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  • Laura MacNeil Smith

Hand In Hand



“Do you want to see the twins?” she asks me.

“Of course” I say.

She brings me into the cement walled house and on the middle of the double bed lay two baby boys, cooing beside each other. Two heads full of shiny dark hair. Four tiny arms waving around. They are beautiful and healthy.


Her quaint home sits on top of the mountain, with chickens running around freely in the “lakou” surrounded by bright green banana trees and other plants. We arrived sweaty and tired, like we usually do this time every month to deliver her Family Food Kit. I couldn’t help but notice the fatigue set deep in the lines of her face. Last year was a difficult one for most of us, but what a year it was for her. She lost her son—a bright, talented young man with a passion for music who should have had many years and opportunities ahead of him. He was shot and murdered after attending a concert in Port au Prince. His death rocked our entire community.


And now, her daughter. Just six days after giving birth to the twins, she died from complications. The babies’ father wants to remain fairly uninvolved, which is more common than you might think. At 70 something years old, Grandma and a few other family members are now left with the responsibility of raising these two beautiful baby boys. She is carrying the burden of what it is to lose two children far too early in life. No mother should have to bury their children.


I cannot imagine the weight of it all.

My heart just broke.


I wish I could tell you that things like this don’t happen that often, but in fact, situations like these are becoming more and more common. Though I tend to focus on the beauty and joy that is found in Haiti, the daily struggles here seem to keep growing. Gang violence. Poor healthcare. Food and economic insecurity. I want to say that things have gotten better since I moved here in 2014, but it actually feels just the opposite. There have been more gas shortages, kidnappings, protests and corruption even in the past two years than I ever imagined there would be. Everyone knows we have these struggles here in Haiti, that is nothing new, but the magnitude of them doesn’t settle in until it affects your life day in and day out. Looking into the eyes of those it directly impacts, you feel that injustice deep down into your soul.


Over the past year, I’ve spent a lot time praying for answers. It seemed like the more and more I prayed for answers, the more the Lord offered me His presence instead. Not a promise that we would solve hardships or things would get easier, but a promise that we would not have to be alone. A promise that He understands and feels the pain of injustice too. A promise not to have to walk through it on our own. And if the Lord promises to walk with me, the least I can do is walk with those around me too. We were not made to fix every problem, but to be a good neighbor. To let others know that they are not alone in the struggle. I can’t take away the burdens and the grief, but I can help manage the load by walking through it together. I don’t have the answers, but what I do have is compassion for those right in front of me, to help meet a need, and another, and another. One at a time.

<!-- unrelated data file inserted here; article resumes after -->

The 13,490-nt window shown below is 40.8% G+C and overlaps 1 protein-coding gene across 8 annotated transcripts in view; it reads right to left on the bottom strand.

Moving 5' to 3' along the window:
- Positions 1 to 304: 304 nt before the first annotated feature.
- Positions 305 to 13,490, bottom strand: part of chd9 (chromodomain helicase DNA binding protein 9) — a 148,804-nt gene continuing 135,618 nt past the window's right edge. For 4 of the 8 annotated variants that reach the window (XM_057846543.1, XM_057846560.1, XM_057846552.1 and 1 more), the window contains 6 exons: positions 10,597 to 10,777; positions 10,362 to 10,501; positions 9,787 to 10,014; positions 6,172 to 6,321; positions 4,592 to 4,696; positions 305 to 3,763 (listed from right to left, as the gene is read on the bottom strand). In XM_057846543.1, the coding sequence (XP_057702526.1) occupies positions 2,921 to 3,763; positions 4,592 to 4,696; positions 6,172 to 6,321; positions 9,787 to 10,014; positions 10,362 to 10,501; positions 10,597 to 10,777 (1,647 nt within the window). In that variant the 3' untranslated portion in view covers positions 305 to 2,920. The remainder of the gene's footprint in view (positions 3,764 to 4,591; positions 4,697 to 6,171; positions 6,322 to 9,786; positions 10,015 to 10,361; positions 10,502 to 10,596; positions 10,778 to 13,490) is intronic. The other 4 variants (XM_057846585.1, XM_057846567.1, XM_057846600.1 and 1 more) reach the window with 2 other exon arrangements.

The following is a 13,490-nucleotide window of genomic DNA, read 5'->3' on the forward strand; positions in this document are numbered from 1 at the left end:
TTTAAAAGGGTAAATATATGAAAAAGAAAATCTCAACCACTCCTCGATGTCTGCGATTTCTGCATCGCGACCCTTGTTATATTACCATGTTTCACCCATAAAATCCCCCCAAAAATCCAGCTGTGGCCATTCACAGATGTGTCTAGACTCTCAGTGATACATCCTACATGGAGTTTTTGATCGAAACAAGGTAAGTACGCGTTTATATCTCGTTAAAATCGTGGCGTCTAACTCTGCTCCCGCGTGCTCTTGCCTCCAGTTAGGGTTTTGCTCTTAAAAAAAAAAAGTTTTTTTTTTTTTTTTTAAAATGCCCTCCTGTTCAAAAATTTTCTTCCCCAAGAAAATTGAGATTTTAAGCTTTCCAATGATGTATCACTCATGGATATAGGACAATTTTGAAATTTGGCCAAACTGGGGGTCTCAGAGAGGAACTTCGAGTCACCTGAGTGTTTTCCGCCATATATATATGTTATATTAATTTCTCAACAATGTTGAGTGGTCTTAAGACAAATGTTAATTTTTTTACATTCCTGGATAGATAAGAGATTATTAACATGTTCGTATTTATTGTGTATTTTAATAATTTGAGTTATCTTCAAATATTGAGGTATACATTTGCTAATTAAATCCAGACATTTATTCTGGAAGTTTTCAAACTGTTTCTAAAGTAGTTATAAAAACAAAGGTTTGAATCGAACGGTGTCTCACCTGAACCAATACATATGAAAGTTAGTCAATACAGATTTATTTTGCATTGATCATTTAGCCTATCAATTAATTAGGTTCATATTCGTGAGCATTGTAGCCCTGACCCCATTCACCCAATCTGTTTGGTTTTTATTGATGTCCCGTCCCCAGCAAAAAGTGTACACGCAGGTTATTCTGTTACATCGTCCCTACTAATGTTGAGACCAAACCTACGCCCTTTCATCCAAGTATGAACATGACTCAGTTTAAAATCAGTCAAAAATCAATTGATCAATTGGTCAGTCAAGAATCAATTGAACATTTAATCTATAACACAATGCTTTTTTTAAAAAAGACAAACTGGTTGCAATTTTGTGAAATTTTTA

When I look at the country as a whole, it doesn’t seem like things are getting better but when I look at those I’m blessed to share my life with—my hope is renewed. A grandmother who will do whatever it takes to raise her grandsons. Some of The CAMP staff who work so incredibly hard so their children can attend the best schools in Jacmel. Our teenagers who dream of being artists and doctors and teachers. I am confident that they are the ones who will go out and bring real change. And until then, we will walk through the struggle together. Hand in hand, and not alone.



Psalm 23

The Lord is my shepherd, I lack nothing.

He makes me lie down in green pastures,

He leads me beside quiet waters, he refreshes my soul.

He guides me along the right paths for his name’s sake. Even through I walk through the darkest valley, I will fear no evil, for you are with me; your rod and your staff, they comfort me.

You prepare a table before me in the presence of my enemies.

You anoint my head with oil; my cup overflows.

Surely your goodness and love will follow me all the days of my life, and I will dwell in the house of the Lord forever.

(The CAMP continues to support Mama Guy James through our Family Food Kit program. We are looking for $100 in recurring donations towards this program to be able to provide baby formula for the twins each month. If you would like to help, please follow the link below.)




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